Does Bates have a smoking problem? Or does Bates have an image problem? Imagine a smoke-free Bates… it would be pretty, right? No smelly smoke, no smokers loitering in the quad? The Bates College Public Health Initiative recently sent out a survey to the student body asking for our opinions on Bates becoming a smoke-free campus. I feel compelled to respond to the administration by asking them to consider what prompts the initiative. Is it genuine concern about students’ health? Or is it the desire to make Bates appear, on the surface, to be a healthy, happy community?
I understand the impulse to end smoking on the campus. Of course we want to live in a healthy community. But will banning smoking actually help people stop smoking? Or will it further stigmatize a group of students who already feel marginalized? Let’s take a quick glance at the demographics of smokers in the United States. According to the Center for Disease Control, people who come from lower socioeconomic backgrounds, people identifying with multiple ethnicities, and people in the LGBTQ+ community all smoke at higher than average rates. Banning smoking on campus will allow the administration to discriminate against these already marginalized groups. Instead of ostracizing this part of our community, maybe we should instead be thinking about how to support Bates smokers who wish to quit.
As a former smoker, I can tell you that laws against smoking do not do much to deter people from smoking. When I started smoking at 16, I simply paid older people to buy me cigarettes. Banning smoking at Bates will not cut down on the rates of smoking, it will just get people in trouble for smoking – most likely the students who can least afford to be in trouble. I suggest that The Bates College Public Health Initiative consider the War on Drugs in the United States. Instead of lowering the rates of drug use, these policies allowed law enforcement to discriminate against people of color, and led to an epidemic of incarceration of young black men. By contrast, countries like Switzerland focused on treatment and rehabilitation, which saw rates of drug use dramatically decline. During my time at Bates, I have never once seen a flyer about the dangers of smoking, and I have never once heard of any resource on campus to help students quit. And yes, I was looking, because this year I have been trying to quit after four years of smoking. It was only with the support of my friends here that I have finally been able to give up cigarettes for good. I would like to suggest to the Public Health Initiative that they focus their efforts on helping students quit smoking, rather than penalizing smokers.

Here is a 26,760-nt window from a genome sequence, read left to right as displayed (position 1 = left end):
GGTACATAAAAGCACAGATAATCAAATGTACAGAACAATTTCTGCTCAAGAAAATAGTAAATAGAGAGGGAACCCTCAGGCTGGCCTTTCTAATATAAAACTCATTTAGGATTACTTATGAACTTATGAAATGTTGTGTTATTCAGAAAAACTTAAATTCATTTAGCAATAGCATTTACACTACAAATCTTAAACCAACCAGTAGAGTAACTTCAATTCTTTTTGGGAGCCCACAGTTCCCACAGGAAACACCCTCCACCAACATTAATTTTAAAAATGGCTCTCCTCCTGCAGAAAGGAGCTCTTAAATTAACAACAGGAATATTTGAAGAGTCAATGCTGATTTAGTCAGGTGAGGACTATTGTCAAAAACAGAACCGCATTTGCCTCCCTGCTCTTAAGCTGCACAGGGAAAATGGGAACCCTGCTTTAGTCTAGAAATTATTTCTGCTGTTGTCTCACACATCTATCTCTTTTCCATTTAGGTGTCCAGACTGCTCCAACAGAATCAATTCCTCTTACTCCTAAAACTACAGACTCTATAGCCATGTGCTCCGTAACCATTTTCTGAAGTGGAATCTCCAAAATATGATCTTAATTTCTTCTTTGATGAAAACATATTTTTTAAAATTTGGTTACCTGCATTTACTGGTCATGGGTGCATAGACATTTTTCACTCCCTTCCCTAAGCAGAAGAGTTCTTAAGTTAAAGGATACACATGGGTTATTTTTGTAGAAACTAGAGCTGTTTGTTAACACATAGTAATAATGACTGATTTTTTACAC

Like the Bates College Public Health Initiative, I too hope that one day Bates becomes a smoke-free campus. But the Public Health Initiative proposes a campus that appears to be smoke-free when, in reality, the smokers on campus are hidden from public view. I envision a campus that is actually smoke-free, because students have received the support they need to quit. The way to fix a problem is not to ignore it and push it aside in hopes that it will disappear.
So, dear Bates College Public Health Initiative: do you actually want to end smoking at Bates? If so, I suggest that you focus on prevention and treatment rather than criminalization. If treatment programs do exist, Bates could certainly work on better promoting them. The only thing that this proposed ban will do is make Bates appear to be a smoker-free campus, one that will look appealing to rich parents looking to send their children to school in a clean, protective environment. Or is that what you are aiming for?